Botanical Name: Acer saccharum (Fastigiata Group)
Common Name: Columnar Sugar Maple
Origin: E. North America
- Spring Spring
- Summer Summer
- Autumn Autumn
- Winter Winter
- Leaf Leaf
- Bark Bark
- Flower - Male Flower - Male
- Flower- Female Flower- Female
- Fruit Fruit
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This tree is a “fastigiate” form of the Sugar Maple. To the botanist, the word fastigiate means 'with parallel, erect, clustered branches', giving the tree an upright, columnar habit. The Notes below are the same as those for the Sugar Maple.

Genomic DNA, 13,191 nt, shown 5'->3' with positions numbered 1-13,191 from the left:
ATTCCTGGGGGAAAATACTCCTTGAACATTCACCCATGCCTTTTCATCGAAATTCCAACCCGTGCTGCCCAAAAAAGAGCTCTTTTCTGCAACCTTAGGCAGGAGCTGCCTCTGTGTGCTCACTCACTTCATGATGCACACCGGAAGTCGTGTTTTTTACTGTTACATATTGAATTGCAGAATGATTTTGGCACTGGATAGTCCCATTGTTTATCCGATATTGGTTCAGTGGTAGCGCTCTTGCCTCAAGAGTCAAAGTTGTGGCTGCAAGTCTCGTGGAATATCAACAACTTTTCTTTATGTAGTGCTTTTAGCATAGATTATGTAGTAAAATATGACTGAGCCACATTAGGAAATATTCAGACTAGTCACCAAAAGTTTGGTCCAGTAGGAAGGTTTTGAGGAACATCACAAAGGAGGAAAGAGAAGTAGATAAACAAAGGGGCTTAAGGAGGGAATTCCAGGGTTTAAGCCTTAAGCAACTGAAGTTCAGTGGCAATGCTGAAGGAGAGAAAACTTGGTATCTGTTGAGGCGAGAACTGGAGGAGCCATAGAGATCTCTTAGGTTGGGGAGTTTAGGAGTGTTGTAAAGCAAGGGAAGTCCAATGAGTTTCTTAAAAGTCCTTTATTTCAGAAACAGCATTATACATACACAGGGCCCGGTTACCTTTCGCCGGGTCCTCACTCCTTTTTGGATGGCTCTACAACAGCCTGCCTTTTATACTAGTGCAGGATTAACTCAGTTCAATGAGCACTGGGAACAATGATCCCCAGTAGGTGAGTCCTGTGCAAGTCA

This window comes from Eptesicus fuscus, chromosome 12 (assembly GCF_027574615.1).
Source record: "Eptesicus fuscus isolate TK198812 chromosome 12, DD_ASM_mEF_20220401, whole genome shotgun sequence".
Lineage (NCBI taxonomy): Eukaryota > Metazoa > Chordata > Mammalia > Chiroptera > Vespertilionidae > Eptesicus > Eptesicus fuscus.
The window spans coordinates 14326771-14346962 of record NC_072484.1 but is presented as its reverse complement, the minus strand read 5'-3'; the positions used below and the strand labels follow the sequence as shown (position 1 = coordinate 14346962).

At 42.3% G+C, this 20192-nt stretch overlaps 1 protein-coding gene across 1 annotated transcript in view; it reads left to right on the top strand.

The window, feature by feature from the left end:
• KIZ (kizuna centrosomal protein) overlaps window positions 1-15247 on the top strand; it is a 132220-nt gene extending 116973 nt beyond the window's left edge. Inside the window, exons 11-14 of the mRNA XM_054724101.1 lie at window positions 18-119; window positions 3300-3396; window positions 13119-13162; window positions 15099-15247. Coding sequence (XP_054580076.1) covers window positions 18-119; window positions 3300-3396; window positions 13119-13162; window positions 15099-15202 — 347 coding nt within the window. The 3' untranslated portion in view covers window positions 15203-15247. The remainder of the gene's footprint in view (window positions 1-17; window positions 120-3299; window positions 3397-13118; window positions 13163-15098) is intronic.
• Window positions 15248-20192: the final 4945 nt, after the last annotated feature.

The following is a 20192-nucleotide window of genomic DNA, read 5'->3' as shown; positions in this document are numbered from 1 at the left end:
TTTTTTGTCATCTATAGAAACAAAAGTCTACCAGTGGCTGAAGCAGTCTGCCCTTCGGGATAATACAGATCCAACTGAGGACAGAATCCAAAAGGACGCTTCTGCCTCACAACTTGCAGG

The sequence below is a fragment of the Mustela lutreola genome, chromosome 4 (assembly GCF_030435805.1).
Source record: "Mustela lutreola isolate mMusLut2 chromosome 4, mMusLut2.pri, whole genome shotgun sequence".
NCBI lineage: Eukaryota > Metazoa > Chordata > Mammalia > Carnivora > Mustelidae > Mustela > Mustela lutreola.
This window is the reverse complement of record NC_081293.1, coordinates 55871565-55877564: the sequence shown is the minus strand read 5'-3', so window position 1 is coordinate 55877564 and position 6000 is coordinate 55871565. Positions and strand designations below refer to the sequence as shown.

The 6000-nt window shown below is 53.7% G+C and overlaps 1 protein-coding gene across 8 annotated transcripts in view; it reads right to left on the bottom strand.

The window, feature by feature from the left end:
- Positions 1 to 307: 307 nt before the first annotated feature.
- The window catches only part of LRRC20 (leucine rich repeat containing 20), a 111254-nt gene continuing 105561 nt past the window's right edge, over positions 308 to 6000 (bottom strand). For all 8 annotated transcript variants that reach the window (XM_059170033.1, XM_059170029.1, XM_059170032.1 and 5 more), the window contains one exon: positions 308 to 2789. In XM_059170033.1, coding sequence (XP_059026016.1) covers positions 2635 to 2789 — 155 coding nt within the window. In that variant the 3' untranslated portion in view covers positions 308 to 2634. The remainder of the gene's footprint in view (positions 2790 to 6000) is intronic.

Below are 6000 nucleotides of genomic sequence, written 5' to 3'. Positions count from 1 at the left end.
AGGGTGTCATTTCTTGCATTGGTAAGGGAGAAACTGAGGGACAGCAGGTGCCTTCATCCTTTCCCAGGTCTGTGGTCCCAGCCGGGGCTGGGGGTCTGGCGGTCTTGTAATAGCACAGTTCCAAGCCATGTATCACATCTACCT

The Sugar maple is a tall deciduous tree native to the hardwood forests of northeastern North America. It is one of our most valuable trees and is best known for its bright fall foliage (ranging from bright yellow through orange to fluorescent red-orange), and for being the primary source of maple syrup. The paired winged seeds or “keys” are eaten by many birds and squirrels. The wood is one of the hardest and densest of the maples, and is prized for furniture and flooring, bowling alleys and bowling pins, basketball courts, pool cues, musical instruments, archery bows, skateboards, etc. Trees with wavy wood grain that produce birdseye, and curly (or tiger) varieties are especially valued. A sugar maple leaf is featured on the flag of Canada, and on the 25-cent coin of Vermont. The sugar maple is an extremely important species of the ecology of many forests in North America.